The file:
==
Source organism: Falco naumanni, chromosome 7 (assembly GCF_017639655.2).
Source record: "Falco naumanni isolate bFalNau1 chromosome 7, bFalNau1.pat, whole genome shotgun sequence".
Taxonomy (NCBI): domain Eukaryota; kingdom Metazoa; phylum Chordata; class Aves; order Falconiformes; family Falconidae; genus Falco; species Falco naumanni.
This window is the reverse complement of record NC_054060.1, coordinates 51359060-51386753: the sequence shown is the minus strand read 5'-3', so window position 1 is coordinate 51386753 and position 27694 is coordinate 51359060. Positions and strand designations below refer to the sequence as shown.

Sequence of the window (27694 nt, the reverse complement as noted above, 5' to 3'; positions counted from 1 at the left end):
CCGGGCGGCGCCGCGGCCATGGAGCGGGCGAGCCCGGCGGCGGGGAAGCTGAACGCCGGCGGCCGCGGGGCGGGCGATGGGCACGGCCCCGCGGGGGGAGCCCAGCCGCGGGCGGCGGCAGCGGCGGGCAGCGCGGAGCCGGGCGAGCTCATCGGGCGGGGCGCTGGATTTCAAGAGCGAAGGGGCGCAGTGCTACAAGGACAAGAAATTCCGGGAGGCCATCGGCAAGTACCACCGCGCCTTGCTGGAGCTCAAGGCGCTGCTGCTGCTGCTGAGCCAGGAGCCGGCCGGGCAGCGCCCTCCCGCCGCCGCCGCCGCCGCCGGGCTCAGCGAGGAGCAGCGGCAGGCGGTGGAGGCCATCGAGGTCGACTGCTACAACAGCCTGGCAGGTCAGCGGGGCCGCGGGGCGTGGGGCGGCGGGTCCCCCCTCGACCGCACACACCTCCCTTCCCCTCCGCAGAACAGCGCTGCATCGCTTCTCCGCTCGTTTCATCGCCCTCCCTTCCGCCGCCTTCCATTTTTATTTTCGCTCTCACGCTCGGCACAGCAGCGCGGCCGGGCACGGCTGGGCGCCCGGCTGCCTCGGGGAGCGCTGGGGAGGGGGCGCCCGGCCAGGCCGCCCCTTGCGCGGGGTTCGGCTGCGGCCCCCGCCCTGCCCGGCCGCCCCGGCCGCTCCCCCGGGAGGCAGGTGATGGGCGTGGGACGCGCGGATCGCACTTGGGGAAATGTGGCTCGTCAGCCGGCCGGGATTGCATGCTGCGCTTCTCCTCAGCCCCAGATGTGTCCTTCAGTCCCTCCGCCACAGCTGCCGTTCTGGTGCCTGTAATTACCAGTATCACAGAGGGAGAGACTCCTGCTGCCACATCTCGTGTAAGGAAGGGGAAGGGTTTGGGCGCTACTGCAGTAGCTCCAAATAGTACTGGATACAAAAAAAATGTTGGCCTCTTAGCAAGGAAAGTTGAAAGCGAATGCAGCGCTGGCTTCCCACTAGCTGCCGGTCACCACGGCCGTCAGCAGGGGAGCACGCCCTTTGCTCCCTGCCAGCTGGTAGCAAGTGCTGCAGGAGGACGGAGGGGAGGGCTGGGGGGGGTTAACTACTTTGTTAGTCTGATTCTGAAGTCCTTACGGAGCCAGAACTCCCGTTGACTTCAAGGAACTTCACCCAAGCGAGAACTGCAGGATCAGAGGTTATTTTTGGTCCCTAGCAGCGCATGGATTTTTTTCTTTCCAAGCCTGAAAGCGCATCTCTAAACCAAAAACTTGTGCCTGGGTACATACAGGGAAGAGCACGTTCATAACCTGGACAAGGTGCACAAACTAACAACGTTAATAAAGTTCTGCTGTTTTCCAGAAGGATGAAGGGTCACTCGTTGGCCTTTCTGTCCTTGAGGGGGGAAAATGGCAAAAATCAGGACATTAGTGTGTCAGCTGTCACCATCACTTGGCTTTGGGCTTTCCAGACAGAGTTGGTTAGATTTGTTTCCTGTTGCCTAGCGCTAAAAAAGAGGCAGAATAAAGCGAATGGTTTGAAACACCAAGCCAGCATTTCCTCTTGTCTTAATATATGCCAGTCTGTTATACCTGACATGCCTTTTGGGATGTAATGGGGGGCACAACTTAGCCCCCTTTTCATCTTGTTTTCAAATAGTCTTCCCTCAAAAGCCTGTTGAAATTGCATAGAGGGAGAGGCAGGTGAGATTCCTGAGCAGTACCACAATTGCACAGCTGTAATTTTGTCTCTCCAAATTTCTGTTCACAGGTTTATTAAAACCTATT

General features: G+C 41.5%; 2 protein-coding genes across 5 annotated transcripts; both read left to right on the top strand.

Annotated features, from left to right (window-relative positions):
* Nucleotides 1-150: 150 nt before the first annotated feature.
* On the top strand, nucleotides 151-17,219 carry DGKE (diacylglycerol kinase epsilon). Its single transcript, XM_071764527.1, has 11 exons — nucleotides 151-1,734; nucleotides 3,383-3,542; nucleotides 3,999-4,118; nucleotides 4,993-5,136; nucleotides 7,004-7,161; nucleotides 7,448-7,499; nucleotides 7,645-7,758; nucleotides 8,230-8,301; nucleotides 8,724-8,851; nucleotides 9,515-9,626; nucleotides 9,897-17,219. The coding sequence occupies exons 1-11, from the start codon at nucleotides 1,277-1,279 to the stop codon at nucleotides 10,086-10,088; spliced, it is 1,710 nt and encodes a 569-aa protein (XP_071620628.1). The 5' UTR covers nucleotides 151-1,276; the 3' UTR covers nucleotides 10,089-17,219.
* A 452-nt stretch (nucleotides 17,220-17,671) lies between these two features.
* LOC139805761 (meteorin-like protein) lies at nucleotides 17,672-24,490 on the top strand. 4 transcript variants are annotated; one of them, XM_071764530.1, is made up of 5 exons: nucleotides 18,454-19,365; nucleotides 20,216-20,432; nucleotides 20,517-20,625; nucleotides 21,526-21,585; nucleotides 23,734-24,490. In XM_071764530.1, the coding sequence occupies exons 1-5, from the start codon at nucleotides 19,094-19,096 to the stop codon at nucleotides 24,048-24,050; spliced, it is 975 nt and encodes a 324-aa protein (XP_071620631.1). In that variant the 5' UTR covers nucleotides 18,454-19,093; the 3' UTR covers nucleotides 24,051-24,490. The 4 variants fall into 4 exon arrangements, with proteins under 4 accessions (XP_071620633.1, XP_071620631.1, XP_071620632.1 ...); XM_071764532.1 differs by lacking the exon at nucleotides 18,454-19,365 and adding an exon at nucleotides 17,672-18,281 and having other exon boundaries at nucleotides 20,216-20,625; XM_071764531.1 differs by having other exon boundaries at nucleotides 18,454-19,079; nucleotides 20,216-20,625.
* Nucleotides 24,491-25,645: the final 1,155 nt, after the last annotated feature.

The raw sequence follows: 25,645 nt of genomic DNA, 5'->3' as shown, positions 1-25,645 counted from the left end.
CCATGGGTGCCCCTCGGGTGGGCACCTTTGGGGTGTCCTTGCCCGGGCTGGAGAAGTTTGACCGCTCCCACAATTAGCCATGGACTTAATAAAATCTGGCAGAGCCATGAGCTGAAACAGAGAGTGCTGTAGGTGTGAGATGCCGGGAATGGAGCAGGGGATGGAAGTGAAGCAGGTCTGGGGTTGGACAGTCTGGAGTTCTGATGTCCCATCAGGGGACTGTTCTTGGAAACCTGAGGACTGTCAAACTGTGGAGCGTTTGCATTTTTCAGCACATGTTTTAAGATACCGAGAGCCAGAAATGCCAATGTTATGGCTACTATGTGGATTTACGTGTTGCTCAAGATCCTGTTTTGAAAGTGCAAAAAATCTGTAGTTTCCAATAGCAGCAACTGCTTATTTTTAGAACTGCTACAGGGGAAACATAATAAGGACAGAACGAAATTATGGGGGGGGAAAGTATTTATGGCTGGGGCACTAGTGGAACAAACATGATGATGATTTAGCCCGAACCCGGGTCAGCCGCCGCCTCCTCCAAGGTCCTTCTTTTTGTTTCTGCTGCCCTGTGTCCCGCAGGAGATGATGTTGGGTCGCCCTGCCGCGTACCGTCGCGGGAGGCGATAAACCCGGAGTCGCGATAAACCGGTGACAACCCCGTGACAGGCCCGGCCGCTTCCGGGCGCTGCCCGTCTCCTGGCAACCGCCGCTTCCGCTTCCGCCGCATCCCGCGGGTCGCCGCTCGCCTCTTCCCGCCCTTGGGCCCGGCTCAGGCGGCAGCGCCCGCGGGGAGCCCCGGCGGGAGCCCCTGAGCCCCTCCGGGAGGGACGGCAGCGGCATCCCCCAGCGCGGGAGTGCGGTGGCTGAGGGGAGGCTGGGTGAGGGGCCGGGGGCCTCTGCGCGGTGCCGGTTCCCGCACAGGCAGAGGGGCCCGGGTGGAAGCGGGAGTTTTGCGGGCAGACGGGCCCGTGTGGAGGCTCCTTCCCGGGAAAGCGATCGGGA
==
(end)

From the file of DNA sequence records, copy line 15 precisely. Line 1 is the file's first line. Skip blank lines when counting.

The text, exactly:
CCATGGGTGCCCCTCGGGTGGGCACCTTTGGGGTGTCCTTGCCCGGGCTGGAGAAGTTTGACCGCTCCCACAATTAGCCATGGACTTAATAAAATCTGGCAGAGCCATGAGCTGAAACAGAGAGTGCTGTAGGTGTGAGATGCCGGGAATGGAGCAGGGGATGGAAGTGAAGCAGGTCTGGGGTTGGACAGTCTGGAGTTCTGATGTCCCATCAGGGGACTGTTCTTGGAAACCTGAGGACTGTCAAACTGTGGAGCGTTTGCATTTTTCAGCACATGTTTTAAGATACCGAGAGCCAGAAATGCCAATGTTATGGCTACTATGTGGATTTACGTGTTGCTCAAGATCCTGTTTTGAAAGTGCAAAAAATCTGTAGTTTCCAATAGCAGCAACTGCTTATTTTTAGAACTGCTACAGGGGAAACATAATAAGGACAGAACGAAATTATGGGGGGGGAAAGTATTTATGGCTGGGGCACTAGTGGAACAAACATGATGATGATTTAGCCCGAACCCGGGTCAGCCGCCGCCTCCTCCAAGGTCCTTCTTTTTGTTTCTGCTGCCCTGTGTCCCGCAGGAGATGATGTTGGGTCGCCCTGCCGCGTACCGTCGCGGGAGGCGATAAACCCGGAGTCGCGATAAACCGGTGACAACCCCGTGACAGGCCCGGCCGCTTCCGGGCGCTGCCCGTCTCCTGGCAACCGCCGCTTCCGCTTCCGCCGCATCCCGCGGGTCGCCGCTCGCCTCTTCCCGCCCTTGGGCCCGGCTCAGGCGGCAGCGCCCGCGGGGAGCCCCGGCGGGAGCCCCTGAGCCCCTCCGGGAGGGACGGCAGCGGCATCCCCCAGCGCGGGAGTGCGGTGGCTGAGGGGAGGCTGGGTGAGGGGCCGGGGGCCTCTGCGCGGTGCCGGTTCCCGCACAGGCAGAGGGGCCCGGGTGGAAGCGGGAGTTTTGCGGGCAGACGGGCCCGTGTGGAGGCTCCTTCCCGGGAAAGCGATCGGGA